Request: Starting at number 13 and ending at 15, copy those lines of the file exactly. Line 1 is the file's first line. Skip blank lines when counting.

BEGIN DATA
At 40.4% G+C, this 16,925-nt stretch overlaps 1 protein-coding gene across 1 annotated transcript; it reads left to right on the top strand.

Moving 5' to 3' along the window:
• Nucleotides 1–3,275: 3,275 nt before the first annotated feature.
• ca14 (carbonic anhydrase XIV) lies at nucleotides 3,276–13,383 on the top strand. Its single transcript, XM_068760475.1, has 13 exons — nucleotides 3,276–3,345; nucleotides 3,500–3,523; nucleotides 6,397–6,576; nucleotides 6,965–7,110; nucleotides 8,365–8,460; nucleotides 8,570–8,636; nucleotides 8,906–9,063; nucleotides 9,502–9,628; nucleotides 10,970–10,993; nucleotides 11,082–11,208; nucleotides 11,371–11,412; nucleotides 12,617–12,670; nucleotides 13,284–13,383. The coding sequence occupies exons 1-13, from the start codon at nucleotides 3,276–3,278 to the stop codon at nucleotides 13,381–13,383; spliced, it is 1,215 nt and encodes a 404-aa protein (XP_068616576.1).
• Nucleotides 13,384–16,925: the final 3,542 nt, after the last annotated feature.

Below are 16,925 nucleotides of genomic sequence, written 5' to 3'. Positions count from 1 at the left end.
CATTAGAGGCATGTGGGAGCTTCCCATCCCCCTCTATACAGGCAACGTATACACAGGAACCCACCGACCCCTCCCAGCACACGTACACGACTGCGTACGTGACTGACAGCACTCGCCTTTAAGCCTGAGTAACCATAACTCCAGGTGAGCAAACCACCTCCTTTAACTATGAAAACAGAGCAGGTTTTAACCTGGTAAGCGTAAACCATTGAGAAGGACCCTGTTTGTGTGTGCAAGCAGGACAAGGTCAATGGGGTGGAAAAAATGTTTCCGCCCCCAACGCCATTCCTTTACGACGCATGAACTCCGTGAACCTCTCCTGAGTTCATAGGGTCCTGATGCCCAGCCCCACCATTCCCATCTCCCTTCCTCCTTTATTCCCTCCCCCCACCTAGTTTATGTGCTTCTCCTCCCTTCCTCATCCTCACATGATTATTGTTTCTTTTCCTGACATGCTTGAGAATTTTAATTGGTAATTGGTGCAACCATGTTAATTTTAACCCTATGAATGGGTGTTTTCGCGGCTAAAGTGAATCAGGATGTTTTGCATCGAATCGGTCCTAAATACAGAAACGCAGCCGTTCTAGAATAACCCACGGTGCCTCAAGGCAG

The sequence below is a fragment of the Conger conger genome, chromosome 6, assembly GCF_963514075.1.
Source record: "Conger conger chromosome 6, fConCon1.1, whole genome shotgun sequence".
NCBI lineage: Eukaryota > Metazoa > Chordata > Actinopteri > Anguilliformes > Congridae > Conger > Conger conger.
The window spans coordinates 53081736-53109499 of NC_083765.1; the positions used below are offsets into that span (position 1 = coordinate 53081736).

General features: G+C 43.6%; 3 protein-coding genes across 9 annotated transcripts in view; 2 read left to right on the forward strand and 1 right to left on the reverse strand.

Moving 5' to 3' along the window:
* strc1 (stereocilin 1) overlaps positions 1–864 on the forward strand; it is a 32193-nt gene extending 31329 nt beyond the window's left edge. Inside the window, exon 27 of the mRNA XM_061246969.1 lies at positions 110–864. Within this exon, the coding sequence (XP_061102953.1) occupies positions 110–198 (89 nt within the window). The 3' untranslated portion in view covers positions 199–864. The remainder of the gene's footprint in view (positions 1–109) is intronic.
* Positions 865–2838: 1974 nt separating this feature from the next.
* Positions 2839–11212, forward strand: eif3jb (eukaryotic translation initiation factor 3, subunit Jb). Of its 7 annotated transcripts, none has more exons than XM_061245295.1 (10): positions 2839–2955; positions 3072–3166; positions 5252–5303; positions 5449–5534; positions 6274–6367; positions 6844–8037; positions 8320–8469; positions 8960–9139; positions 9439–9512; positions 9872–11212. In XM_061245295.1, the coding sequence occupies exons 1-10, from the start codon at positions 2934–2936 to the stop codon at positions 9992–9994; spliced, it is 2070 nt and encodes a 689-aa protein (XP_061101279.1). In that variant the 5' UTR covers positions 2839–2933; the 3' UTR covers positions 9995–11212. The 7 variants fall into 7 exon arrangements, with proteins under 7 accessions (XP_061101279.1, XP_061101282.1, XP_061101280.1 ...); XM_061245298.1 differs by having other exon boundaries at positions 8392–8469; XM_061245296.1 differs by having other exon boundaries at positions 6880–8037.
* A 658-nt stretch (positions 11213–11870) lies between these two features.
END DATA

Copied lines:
Moving 5' to 3' along the window:
* strc1 (stereocilin 1) overlaps positions 1–864 on the forward strand; it is a 32193-nt gene extending 31329 nt beyond the window's left edge. Inside the window, exon 27 of the mRNA XM_061246969.1 lies at positions 110–864. Within this exon, the coding sequence (XP_061102953.1) occupies positions 110–198 (89 nt within the window). The 3' untranslated portion in view covers positions 199–864. The remainder of the gene's footprint in view (positions 1–109) is intronic.
* Positions 865–2838: 1974 nt separating this feature from the next.